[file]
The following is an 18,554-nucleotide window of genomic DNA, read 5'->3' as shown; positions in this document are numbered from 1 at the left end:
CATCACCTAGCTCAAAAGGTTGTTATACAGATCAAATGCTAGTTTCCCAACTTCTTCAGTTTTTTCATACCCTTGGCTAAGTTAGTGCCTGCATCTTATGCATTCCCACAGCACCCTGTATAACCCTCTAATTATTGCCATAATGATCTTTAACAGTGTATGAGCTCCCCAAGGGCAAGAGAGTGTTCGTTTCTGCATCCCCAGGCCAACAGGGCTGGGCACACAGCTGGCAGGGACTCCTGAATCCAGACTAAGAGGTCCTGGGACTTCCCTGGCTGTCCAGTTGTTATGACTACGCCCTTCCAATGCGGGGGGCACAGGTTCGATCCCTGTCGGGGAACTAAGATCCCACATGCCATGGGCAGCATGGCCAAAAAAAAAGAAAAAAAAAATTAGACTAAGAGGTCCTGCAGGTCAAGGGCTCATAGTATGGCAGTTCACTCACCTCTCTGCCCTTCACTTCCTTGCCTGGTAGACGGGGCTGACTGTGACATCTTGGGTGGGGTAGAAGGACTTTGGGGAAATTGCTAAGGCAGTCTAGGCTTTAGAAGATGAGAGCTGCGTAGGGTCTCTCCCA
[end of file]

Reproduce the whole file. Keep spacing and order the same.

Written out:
The following is an 18,554-nucleotide window of genomic DNA, read 5'->3' as shown; positions in this document are numbered from 1 at the left end:
CATCACCTAGCTCAAAAGGTTGTTATACAGATCAAATGCTAGTTTCCCAACTTCTTCAGTTTTTTCATACCCTTGGCTAAGTTAGTGCCTGCATCTTATGCATTCCCACAGCACCCTGTATAACCCTCTAATTATTGCCATAATGATCTTTAACAGTGTATGAGCTCCCCAAGGGCAAGAGAGTGTTCGTTTCTGCATCCCCAGGCCAACAGGGCTGGGCACACAGCTGGCAGGGACTCCTGAATCCAGACTAAGAGGTCCTGGGACTTCCCTGGCTGTCCAGTTGTTATGACTACGCCCTTCCAATGCGGGGGGCACAGGTTCGATCCCTGTCGGGGAACTAAGATCCCACATGCCATGGGCAGCATGGCCAAAAAAAAAGAAAAAAAAAATTAGACTAAGAGGTCCTGCAGGTCAAGGGCTCATAGTATGGCAGTTCACTCACCTCTCTGCCCTTCACTTCCTTGCCTGGTAGACGGGGCTGACTGTGACATCTTGGGTGGGGTAGAAGGACTTTGGGGAAATTGCTAAGGCAGTCTAGGCTTTAGAAGATGAGAGCTGCGTAGGGTCTCTCCCA